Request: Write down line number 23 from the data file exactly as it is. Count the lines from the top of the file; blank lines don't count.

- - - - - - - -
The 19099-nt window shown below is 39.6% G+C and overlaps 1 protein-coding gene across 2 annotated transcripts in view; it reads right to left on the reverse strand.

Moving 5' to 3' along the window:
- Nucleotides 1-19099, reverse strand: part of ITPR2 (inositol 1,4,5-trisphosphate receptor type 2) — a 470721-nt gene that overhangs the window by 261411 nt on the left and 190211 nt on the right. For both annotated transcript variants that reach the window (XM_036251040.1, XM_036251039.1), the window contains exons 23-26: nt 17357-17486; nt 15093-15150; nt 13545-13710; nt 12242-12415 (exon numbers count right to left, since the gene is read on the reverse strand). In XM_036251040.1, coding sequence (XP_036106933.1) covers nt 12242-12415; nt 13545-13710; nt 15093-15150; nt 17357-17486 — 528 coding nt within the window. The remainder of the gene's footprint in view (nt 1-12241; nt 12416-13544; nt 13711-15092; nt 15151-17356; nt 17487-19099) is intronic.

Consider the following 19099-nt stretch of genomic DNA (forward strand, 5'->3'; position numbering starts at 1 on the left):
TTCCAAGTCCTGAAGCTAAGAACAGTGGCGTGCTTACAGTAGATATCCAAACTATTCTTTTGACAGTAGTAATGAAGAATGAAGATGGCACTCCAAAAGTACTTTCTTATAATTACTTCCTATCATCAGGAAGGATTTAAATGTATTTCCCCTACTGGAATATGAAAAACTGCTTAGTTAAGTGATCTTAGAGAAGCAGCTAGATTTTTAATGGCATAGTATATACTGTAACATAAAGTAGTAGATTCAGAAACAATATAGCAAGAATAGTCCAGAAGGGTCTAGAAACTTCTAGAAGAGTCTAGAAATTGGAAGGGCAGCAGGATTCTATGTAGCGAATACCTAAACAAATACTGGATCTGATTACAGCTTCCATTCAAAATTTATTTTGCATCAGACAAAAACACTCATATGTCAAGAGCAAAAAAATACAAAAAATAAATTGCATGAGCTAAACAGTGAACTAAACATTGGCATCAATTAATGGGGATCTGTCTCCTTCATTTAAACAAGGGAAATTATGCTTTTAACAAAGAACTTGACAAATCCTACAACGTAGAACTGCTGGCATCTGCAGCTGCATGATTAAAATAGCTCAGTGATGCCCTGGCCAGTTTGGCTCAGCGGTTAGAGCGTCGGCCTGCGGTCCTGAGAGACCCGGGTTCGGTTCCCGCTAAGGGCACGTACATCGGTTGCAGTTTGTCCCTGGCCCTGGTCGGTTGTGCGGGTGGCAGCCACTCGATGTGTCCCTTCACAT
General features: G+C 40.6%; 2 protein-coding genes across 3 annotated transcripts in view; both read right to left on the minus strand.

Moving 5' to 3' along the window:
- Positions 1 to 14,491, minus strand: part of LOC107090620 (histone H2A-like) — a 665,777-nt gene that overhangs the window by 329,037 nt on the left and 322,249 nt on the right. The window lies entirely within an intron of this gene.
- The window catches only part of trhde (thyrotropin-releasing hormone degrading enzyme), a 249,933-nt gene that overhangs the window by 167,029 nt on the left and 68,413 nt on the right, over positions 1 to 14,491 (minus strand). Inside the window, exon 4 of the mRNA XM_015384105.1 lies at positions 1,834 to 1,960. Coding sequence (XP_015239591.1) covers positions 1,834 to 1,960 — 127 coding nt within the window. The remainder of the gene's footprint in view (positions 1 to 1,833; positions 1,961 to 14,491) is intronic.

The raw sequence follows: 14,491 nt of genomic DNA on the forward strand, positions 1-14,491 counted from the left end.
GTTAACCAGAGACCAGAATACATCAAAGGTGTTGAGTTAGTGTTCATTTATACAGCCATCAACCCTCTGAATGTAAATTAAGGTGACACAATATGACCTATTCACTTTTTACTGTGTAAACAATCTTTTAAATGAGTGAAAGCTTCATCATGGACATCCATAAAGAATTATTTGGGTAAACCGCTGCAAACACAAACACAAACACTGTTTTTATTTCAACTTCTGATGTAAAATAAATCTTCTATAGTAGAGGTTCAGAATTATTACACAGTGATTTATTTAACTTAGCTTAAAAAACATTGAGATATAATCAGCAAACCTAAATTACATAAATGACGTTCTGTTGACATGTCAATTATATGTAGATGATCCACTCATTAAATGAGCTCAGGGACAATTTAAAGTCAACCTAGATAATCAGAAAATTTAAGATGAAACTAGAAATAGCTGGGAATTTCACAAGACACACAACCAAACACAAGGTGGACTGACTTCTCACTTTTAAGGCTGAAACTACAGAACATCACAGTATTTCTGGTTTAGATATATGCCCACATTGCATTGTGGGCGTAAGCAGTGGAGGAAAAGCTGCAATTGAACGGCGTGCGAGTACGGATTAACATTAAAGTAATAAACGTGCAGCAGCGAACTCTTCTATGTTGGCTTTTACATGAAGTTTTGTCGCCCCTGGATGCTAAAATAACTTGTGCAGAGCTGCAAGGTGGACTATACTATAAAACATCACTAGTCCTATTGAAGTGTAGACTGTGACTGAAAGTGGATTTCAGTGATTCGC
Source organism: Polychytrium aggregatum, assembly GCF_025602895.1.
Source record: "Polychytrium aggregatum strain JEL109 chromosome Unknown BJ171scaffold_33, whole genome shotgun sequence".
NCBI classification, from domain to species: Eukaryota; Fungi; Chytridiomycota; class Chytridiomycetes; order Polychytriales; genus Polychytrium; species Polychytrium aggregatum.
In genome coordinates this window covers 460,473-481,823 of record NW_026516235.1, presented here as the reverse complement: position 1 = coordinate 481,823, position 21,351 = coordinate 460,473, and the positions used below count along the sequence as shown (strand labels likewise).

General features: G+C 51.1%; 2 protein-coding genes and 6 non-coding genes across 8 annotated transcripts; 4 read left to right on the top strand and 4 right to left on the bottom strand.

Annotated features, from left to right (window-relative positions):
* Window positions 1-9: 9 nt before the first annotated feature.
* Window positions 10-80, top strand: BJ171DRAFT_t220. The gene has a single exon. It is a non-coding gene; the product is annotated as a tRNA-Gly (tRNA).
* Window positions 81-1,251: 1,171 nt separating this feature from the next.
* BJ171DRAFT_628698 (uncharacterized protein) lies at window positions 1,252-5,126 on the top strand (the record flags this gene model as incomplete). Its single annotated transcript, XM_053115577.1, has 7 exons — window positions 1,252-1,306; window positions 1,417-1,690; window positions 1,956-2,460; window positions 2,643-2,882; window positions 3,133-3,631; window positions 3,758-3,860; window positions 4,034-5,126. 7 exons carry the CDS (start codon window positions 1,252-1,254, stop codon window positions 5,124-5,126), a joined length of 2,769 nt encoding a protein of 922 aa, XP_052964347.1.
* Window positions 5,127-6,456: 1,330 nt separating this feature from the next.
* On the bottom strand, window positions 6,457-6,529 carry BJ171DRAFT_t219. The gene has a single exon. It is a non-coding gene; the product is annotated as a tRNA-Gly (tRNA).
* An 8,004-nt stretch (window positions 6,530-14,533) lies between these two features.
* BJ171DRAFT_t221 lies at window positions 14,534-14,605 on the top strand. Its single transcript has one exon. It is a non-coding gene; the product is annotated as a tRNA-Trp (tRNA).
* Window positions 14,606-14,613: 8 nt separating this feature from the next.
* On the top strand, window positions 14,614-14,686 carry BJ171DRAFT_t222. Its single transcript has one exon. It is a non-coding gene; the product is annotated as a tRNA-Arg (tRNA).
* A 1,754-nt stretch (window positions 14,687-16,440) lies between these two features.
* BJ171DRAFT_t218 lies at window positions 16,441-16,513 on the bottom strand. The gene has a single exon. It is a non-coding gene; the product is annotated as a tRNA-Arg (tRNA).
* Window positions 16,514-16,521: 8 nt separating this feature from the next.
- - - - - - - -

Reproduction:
* On the bottom strand, window positions 6,457-6,529 carry BJ171DRAFT_t219. The gene has a single exon. It is a non-coding gene; the product is annotated as a tRNA-Gly (tRNA).